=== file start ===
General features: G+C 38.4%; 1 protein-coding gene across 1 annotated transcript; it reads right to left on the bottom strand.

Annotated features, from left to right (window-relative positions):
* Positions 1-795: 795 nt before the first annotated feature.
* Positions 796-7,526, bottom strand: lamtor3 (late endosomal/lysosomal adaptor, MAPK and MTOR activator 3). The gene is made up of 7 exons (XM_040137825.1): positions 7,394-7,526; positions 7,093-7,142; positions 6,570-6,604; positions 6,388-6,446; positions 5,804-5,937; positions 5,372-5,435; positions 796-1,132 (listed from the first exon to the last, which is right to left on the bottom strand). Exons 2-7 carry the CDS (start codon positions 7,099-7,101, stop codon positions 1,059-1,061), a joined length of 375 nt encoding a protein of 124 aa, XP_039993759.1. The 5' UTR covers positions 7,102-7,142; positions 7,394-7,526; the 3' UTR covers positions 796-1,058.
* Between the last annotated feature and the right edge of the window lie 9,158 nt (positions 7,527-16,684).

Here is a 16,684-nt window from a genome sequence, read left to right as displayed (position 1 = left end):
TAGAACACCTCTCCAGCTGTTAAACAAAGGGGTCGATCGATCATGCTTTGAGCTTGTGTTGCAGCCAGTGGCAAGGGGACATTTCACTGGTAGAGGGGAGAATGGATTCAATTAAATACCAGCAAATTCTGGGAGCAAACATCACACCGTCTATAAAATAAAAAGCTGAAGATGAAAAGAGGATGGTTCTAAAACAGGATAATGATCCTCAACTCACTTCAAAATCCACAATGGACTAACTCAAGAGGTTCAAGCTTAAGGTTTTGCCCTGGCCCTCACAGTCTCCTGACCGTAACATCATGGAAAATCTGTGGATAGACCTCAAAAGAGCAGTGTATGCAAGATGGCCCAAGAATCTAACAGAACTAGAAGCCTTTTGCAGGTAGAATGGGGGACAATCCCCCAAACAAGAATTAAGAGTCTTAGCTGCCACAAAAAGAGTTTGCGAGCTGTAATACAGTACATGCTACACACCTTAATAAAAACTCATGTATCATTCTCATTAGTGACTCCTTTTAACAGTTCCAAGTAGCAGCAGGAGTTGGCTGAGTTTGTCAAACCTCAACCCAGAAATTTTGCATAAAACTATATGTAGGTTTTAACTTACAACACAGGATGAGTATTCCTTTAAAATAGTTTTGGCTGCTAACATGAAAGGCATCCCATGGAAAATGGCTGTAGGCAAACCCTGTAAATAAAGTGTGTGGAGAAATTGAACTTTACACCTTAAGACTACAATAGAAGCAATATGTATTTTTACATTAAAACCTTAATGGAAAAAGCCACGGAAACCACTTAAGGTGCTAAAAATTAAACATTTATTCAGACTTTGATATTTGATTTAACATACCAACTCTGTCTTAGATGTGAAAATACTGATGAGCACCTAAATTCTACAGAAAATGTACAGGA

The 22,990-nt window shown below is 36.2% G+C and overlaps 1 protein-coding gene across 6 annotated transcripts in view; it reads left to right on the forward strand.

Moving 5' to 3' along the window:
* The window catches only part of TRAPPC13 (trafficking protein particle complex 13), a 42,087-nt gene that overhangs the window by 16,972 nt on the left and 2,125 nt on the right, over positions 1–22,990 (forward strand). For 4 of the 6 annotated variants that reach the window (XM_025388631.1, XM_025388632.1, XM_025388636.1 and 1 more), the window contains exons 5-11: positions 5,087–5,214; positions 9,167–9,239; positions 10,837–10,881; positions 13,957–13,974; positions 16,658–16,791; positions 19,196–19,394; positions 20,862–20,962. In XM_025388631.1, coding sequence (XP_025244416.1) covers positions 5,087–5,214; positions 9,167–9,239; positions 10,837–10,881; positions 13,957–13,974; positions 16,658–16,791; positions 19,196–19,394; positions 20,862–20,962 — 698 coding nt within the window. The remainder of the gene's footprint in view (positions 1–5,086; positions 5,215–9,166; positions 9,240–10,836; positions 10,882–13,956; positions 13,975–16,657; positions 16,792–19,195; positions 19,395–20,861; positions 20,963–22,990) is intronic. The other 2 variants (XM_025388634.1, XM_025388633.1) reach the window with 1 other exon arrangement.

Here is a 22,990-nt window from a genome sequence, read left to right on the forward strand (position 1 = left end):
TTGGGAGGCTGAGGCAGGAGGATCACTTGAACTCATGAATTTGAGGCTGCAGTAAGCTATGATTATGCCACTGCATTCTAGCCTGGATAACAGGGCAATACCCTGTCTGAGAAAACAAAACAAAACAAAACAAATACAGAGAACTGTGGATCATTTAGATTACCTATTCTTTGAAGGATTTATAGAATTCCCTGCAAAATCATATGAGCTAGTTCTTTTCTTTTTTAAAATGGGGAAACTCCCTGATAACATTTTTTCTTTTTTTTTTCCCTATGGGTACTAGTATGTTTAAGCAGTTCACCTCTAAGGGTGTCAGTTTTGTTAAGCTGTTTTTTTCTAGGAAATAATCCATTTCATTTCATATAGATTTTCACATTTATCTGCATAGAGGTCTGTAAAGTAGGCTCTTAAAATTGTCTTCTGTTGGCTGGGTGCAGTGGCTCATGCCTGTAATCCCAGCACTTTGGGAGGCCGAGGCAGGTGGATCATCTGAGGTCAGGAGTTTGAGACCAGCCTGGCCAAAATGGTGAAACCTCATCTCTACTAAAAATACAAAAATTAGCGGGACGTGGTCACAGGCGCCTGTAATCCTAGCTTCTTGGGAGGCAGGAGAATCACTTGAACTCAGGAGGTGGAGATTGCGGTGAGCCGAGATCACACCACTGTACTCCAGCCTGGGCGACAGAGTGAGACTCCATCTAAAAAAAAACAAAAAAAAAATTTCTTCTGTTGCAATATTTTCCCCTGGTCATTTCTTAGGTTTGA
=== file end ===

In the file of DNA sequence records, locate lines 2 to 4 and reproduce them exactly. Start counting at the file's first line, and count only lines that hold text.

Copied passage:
Annotated features, from left to right (window-relative positions):
* Positions 1-795: 795 nt before the first annotated feature.
* Positions 796-7,526, bottom strand: lamtor3 (late endosomal/lysosomal adaptor, MAPK and MTOR activator 3). The gene is made up of 7 exons (XM_040137825.1): positions 7,394-7,526; positions 7,093-7,142; positions 6,570-6,604; positions 6,388-6,446; positions 5,804-5,937; positions 5,372-5,435; positions 796-1,132 (listed from the first exon to the last, which is right to left on the bottom strand). Exons 2-7 carry the CDS (start codon positions 7,099-7,101, stop codon positions 1,059-1,061), a joined length of 375 nt encoding a protein of 124 aa, XP_039993759.1. The 5' UTR covers positions 7,102-7,142; positions 7,394-7,526; the 3' UTR covers positions 796-1,058.